Photo, New York Times
Secretary of State Hillary Clinton is on a 10 day, 6 nation tour of Asia and yesterday was in Beijing for talks with Chinese leaders.
Her arrival was not without controversy and met with barbs coming from the Chinese media, particularly over what many in China see as U.S. meddling in Chinese affairs, specifically China's dispute with her neighbors bordering the South China Sea, (more on that issue later in this piece).
But as Chinese custom would have it, officially Mrs. Clinton was greeted with dignity and a warm welcome by Chinese Foreign Minister, Yang Jiechi saying, "The Chinese-U.S. relationship has maintained stability and achieved development and we have made important progress in some areas."
Mrs. Clinton in turn said, "We are committed to building a cooperative partnership with China" adding, "It is a key aspect of our rebalancing in the Asia-Pacific."
Well back to reality and enough of the official niceties.
As one Chinese writer specializing in foreign policy put it, "The United States should stop its role as sneaky troublemaker sitting behind some nations in the region and pulling strings." Another wrote, "For the United States, the South China Sea is not a matter of territorial disputes. It's an issue of strategic gaming. The United States is concerned about China's naval growth".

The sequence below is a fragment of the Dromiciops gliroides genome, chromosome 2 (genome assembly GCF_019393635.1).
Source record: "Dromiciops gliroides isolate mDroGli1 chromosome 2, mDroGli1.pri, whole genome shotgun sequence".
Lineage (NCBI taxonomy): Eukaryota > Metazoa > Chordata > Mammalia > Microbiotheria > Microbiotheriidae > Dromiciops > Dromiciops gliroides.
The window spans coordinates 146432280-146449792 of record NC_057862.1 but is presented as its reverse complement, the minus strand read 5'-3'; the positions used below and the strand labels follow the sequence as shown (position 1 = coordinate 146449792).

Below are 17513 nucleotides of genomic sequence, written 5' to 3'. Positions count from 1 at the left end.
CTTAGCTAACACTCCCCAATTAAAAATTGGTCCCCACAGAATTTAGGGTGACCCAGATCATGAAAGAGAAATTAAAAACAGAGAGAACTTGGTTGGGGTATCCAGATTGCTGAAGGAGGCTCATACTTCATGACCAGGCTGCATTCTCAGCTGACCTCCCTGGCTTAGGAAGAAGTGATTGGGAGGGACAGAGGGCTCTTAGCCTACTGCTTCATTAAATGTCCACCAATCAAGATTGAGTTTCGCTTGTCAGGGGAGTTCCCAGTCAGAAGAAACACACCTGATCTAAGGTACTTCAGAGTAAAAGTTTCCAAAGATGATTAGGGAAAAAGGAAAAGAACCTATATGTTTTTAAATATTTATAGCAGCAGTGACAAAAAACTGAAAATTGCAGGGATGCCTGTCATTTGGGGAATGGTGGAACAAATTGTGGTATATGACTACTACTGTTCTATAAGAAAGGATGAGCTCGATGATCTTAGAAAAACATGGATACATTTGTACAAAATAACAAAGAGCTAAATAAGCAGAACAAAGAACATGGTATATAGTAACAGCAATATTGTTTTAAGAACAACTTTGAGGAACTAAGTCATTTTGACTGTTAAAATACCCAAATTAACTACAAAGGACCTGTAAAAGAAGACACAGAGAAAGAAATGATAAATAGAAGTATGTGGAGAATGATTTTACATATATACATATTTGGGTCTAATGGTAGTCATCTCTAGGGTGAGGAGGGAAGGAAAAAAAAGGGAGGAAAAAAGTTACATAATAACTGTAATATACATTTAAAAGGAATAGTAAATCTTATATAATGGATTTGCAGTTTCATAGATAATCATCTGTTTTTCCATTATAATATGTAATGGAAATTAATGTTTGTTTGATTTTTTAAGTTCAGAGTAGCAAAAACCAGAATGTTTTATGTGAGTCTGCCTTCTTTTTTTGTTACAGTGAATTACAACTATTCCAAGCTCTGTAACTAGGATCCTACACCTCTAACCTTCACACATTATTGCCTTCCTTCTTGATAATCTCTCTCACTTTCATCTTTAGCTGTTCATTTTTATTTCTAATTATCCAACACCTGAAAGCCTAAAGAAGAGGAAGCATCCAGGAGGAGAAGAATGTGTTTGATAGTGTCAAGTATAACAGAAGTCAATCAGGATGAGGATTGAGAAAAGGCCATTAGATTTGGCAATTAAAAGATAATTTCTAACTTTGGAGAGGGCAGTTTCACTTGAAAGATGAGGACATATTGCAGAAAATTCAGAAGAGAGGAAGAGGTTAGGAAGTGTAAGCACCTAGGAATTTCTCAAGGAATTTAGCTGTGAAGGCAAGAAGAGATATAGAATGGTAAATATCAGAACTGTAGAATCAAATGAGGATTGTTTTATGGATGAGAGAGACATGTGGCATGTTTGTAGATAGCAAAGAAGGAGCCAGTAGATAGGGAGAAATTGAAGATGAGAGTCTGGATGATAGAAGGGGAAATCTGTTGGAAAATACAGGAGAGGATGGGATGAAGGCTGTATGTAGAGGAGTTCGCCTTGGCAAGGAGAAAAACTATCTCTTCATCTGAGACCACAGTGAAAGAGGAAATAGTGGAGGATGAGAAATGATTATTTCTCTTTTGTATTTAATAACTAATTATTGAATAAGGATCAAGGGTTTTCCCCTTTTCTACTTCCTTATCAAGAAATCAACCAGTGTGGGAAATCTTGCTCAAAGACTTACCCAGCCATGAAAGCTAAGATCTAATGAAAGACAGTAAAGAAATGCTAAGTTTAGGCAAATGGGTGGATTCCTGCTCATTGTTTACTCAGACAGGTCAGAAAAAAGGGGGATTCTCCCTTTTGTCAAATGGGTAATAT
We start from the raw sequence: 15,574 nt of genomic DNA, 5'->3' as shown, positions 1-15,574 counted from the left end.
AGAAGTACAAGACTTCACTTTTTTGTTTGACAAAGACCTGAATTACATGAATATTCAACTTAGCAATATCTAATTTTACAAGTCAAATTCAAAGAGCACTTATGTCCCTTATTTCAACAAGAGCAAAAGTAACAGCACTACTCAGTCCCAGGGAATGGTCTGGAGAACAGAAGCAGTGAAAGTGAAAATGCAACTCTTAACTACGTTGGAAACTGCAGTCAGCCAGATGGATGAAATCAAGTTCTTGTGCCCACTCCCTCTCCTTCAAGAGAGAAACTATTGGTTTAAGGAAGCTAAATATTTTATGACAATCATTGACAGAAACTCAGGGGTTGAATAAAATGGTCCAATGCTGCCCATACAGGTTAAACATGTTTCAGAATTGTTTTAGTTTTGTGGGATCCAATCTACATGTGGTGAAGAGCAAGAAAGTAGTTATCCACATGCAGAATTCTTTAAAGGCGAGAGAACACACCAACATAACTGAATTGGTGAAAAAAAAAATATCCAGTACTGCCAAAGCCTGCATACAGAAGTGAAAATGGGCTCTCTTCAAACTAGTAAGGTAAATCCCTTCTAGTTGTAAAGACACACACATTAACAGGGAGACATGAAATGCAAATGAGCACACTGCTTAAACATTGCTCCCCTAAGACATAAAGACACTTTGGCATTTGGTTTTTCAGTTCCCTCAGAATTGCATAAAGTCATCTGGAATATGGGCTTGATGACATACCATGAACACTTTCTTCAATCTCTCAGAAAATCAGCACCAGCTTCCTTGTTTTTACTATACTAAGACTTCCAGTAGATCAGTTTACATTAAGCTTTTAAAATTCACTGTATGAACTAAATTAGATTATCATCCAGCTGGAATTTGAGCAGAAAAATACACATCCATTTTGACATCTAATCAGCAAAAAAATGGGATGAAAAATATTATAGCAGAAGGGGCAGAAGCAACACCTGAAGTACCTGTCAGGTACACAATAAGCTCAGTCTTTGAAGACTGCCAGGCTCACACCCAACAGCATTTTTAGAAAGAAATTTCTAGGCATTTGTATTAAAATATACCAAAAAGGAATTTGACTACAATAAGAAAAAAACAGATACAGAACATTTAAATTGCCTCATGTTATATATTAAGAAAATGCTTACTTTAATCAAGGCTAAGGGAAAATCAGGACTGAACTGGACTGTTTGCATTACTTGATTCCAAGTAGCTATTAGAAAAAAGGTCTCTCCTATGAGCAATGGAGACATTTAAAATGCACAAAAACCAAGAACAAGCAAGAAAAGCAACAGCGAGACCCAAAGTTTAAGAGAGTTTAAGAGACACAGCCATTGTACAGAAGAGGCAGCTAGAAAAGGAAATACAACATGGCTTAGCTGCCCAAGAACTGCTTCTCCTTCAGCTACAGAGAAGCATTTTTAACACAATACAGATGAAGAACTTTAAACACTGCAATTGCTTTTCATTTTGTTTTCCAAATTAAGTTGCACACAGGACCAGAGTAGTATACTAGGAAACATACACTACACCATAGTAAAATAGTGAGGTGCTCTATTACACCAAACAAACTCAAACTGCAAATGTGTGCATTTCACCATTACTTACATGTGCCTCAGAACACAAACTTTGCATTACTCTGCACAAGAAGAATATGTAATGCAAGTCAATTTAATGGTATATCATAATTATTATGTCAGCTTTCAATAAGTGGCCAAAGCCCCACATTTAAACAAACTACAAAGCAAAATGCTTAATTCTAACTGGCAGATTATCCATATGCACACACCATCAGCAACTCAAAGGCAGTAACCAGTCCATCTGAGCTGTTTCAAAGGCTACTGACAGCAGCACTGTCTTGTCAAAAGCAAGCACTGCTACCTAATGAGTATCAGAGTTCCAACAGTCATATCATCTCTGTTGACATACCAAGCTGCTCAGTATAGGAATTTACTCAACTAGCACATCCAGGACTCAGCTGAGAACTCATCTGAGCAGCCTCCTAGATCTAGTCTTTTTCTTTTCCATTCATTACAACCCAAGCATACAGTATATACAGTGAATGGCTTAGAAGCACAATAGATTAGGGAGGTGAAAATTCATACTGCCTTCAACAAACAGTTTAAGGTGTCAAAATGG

Let's hand it to the "unofficial" Chinese for giving us the straight scoop. For it's not lost on the Chinese (official or otherwise) that the U.S. has made what it officially calls a "strategic pivot" toward Asia i.e., establishing a marine garrison in Darwin, Australia on the extreme northern coast of the country, has the U.S. Seventh Fleet operating in the South China Sea, conducting war games with the Philippine Navy in the Sea and has stepped up diplomatic ties with its old nemesis Viet Nam, Brunei, Malaysia along with its long running ties with Taiwan and the Philippines.
To be sure there are legitimate long standing territorial disputes between China and its neighbors Viet Nam, Brunei, Malaysia, the Philippines and Taiwan off the coast in the South China Sea. Though unresolved, they have been dealt with diplomatically by all the neighbors without resorting to war. Now with the discovery of vast oil and gas deposits in the Sea and the offshore islands as well as the purported $5 trillion in commerce that traverses the Sea, its economic importance has immeasurably heightened.
But the territorial disputes in question are purely LOCAL among the adversaries while the stepped up U.S. naval presence in the area contributes nothing to their resolve but it certainly adds to the heightening of tensions along with the clear U.S. intent to contain China under the pretext of keeping the sea lanes open and protecting China's smaller neighbors from their larger neighbor.
As for Clinton's "building a cooperative partnership with China" that's nothing more than pure hokum and a smokescreen which the Chinese aren't buying. To them the U.S. is meddling in local Chinese/Asian affairs and is only interested in containing China while contriving to make it as a potential strategic enemy.